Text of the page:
For the sake of the organization and the fans, lets hope that he finds his groove soon.

April-Version of Derek Lowe...Come Back!

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    On June 1, I wrote an article titled "Ways the Indians Can Stop the Slide", where I said that the Indians should trade Derek Lowe. My main point in doing so was this:

    "Lowe has made ten starts and has a 3.25 ERA over 61 innings, posting a 6-3 record. Lowe's statistics show that he really hasn't been as good as his results, as his FIP is 4.01 and his xFIP is 4.37. His K:BB is 18:18, and his strikeout rate is the lowest of his career."

    Well since June 1, Lowe is 2-3, with a 6.20 ERA over 40.2 innings, a 16:13 K:BB and a 1.72 WHIP.

    I would like to humbly declare my brilliance through the use of statistics at this moment.

    So for the guy who said "I feel dumber after reading this. I guess you would like to see the Indians ship away Santana and Kipnis too?" and the guy who said "Why on earth would you want to trade Lowe, the only true veteran presence we have in the starting rotation?"...here is where I gloat.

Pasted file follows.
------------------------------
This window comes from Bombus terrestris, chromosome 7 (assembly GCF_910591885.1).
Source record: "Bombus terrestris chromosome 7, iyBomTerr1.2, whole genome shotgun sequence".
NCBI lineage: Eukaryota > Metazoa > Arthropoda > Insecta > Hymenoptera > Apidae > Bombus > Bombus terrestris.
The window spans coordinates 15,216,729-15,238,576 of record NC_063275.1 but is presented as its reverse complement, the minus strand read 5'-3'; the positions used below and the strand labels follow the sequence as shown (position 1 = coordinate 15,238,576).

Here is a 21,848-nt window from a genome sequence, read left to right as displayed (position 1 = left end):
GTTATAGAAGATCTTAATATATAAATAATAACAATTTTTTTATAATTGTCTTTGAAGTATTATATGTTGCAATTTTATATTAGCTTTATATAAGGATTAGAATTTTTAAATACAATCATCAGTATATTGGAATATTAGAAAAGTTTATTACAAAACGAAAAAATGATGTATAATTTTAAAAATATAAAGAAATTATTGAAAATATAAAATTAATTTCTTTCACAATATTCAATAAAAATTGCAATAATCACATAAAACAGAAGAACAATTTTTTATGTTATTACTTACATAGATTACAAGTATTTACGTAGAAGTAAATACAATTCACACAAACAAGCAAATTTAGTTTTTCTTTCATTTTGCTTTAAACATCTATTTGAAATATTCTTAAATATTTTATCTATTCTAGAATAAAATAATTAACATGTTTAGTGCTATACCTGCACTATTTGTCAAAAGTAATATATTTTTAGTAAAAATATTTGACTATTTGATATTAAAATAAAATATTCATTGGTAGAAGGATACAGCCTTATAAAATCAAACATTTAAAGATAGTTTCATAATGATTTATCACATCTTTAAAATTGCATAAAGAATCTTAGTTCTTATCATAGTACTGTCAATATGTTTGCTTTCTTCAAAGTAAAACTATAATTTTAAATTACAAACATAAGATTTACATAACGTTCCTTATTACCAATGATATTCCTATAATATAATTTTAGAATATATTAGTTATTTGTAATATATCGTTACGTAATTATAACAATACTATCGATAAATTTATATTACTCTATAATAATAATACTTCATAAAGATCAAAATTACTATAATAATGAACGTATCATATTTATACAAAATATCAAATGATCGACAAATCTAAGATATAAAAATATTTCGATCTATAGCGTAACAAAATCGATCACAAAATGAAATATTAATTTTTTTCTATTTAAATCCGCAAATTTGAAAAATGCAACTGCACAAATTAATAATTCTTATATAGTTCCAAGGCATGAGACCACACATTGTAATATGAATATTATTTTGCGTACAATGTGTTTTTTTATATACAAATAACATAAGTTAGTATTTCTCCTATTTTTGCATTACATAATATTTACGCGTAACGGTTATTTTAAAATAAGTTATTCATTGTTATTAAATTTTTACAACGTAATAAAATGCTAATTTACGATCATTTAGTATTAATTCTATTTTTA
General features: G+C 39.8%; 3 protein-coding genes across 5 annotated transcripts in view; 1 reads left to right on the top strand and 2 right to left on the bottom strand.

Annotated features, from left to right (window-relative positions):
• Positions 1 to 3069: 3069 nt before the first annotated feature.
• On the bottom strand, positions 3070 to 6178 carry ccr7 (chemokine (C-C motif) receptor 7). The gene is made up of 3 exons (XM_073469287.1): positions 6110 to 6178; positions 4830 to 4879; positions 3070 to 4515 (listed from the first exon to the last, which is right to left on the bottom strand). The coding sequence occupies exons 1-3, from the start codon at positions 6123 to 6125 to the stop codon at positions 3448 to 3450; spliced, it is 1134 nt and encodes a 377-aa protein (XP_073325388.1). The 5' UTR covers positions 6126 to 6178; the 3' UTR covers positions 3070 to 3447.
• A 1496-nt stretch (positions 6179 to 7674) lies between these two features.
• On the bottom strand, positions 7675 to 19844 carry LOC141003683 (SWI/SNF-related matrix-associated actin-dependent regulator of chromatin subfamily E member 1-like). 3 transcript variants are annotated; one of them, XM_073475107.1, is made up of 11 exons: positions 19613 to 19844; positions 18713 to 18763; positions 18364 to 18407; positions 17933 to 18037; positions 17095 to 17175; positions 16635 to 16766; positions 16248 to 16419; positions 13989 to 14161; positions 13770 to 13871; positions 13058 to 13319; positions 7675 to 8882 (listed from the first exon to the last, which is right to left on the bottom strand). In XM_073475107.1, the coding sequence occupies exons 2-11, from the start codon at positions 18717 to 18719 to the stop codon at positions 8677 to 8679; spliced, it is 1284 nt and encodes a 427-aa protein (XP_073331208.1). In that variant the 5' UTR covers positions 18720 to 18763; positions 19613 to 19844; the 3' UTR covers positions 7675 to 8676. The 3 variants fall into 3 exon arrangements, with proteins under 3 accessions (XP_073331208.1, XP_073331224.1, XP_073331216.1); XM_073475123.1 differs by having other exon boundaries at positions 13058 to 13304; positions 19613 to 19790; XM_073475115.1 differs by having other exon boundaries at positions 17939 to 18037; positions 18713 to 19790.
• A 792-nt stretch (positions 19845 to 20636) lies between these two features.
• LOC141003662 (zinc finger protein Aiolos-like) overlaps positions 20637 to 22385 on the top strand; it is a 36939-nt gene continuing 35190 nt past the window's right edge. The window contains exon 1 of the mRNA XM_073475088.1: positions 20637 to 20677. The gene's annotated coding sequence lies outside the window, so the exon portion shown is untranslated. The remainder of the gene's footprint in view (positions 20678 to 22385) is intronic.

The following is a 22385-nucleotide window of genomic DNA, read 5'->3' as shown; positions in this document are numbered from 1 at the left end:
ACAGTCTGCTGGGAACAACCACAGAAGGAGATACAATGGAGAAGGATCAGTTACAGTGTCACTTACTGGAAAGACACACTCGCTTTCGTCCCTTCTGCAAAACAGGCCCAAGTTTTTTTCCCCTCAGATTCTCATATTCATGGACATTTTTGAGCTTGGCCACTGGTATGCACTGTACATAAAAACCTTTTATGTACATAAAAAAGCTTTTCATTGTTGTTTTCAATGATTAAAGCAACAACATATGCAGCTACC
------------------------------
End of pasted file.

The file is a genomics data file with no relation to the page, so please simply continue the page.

Surely, the Indians don't have the rotation depth to replace Lowe, but he has very little value to both them and every other team, especially with the way he has been pitching his last seven starts.

    Are the Indians going to give Jeanmar Gomez his rotation spot? Please...

    Derek Lowe of April (4-1, 2.27 ERA in six starts), where have you gone?

    With the veteran that Lowe is, pitching the way that he has, who needs him?

    Maybe he can look to Justin Masterson and Ubaldo Jimenez for guidance, as they were a combined 4-5 with a 2.41 ERA over ten starts in June.

    Regardless, if the Indians are going to win, they need Lowe to get into veteran-presence, playoff experience mode. Now.

A Bullpen

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    A bullpen must be more than two to three solid arms.

    The Indians have struggled to find the pieces to surround the two primary pieces, closer Chris Perez and set-up man Vinnie Pestano. Joe Smith has been very good too, but what else is there?

    Esmil Rogers has been very effective since he was plucked off of waivers from the Colorado Rockies, posting a 2.03 ERA in 11 games with an 18:1 K:BB in 13.1 innings.

    Can he be the next piece to the puzzle, or will he fall apart like Nick Hagadone did from June on, when he had a 14.00 ERA over nine innings from June 1 on, and a 2.21 ERA over 16.1 innings prior to June?

    Jeremy Accardo has been solid, posting a 3.47 ERA in 18 games and 23.1 innings. He and Rogers have both been in mop-up roles, so with the struggles of the other pieces, it is possible that these two get the ball more.